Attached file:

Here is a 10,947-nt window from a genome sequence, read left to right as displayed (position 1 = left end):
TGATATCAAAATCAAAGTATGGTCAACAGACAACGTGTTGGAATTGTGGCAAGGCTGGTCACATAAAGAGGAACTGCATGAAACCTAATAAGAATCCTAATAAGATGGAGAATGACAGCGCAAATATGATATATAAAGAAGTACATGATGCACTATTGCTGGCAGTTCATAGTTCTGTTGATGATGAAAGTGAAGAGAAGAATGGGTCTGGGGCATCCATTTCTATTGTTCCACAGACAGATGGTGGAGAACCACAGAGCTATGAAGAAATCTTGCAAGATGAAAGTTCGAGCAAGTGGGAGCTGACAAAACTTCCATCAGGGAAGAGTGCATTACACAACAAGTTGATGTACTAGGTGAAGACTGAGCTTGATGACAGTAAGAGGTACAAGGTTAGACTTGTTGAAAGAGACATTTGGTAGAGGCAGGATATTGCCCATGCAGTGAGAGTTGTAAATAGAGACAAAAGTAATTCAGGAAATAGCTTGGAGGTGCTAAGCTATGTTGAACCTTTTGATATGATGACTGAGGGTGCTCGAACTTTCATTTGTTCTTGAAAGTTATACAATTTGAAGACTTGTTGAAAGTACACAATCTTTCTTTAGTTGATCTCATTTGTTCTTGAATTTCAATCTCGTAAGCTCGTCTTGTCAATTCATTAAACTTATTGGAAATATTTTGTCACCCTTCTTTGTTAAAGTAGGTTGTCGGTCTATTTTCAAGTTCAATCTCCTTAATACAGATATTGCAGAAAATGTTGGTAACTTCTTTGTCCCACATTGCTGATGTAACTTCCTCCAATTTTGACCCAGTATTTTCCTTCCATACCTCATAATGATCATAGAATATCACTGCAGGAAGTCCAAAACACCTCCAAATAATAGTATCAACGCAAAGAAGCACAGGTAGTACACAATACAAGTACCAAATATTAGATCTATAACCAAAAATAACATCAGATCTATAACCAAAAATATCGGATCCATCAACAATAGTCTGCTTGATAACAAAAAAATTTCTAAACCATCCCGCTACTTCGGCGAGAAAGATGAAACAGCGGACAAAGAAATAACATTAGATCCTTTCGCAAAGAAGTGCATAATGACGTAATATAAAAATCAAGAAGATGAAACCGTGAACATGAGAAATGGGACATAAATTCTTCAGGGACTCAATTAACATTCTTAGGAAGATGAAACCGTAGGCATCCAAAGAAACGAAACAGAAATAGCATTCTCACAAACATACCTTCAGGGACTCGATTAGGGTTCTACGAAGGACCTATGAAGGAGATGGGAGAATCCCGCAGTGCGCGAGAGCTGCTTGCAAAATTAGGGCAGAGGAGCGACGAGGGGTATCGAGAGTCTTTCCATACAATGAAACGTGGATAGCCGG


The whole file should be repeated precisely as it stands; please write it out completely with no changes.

Here is a 10,947-nt window from a genome sequence, read left to right as displayed (position 1 = left end):
TGATATCAAAATCAAAGTATGGTCAACAGACAACGTGTTGGAATTGTGGCAAGGCTGGTCACATAAAGAGGAACTGCATGAAACCTAATAAGAATCCTAATAAGATGGAGAATGACAGCGCAAATATGATATATAAAGAAGTACATGATGCACTATTGCTGGCAGTTCATAGTTCTGTTGATGATGAAAGTGAAGAGAAGAATGGGTCTGGGGCATCCATTTCTATTGTTCCACAGACAGATGGTGGAGAACCACAGAGCTATGAAGAAATCTTGCAAGATGAAAGTTCGAGCAAGTGGGAGCTGACAAAACTTCCATCAGGGAAGAGTGCATTACACAACAAGTTGATGTACTAGGTGAAGACTGAGCTTGATGACAGTAAGAGGTACAAGGTTAGACTTGTTGAAAGAGACATTTGGTAGAGGCAGGATATTGCCCATGCAGTGAGAGTTGTAAATAGAGACAAAAGTAATTCAGGAAATAGCTTGGAGGTGCTAAGCTATGTTGAACCTTTTGATATGATGACTGAGGGTGCTCGAACTTTCATTTGTTCTTGAAAGTTATACAATTTGAAGACTTGTTGAAAGTACACAATCTTTCTTTAGTTGATCTCATTTGTTCTTGAATTTCAATCTCGTAAGCTCGTCTTGTCAATTCATTAAACTTATTGGAAATATTTTGTCACCCTTCTTTGTTAAAGTAGGTTGTCGGTCTATTTTCAAGTTCAATCTCCTTAATACAGATATTGCAGAAAATGTTGGTAACTTCTTTGTCCCACATTGCTGATGTAACTTCCTCCAATTTTGACCCAGTATTTTCCTTCCATACCTCATAATGATCATAGAATATCACTGCAGGAAGTCCAAAACACCTCCAAATAATAGTATCAACGCAAAGAAGCACAGGTAGTACACAATACAAGTACCAAATATTAGATCTATAACCAAAAATAACATCAGATCTATAACCAAAAATATCGGATCCATCAACAATAGTCTGCTTGATAACAAAAAAATTTCTAAACCATCCCGCTACTTCGGCGAGAAAGATGAAACAGCGGACAAAGAAATAACATTAGATCCTTTCGCAAAGAAGTGCATAATGACGTAATATAAAAATCAAGAAGATGAAACCGTGAACATGAGAAATGGGACATAAATTCTTCAGGGACTCAATTAACATTCTTAGGAAGATGAAACCGTAGGCATCCAAAGAAACGAAACAGAAATAGCATTCTCACAAACATACCTTCAGGGACTCGATTAGGGTTCTACGAAGGACCTATGAAGGAGATGGGAGAATCCCGCAGTGCGCGAGAGCTGCTTGCAAAATTAGGGCAGAGGAGCGACGAGGGGTATCGAGAGTCTTTCCATACAATGAAACGTGGATAGCCGG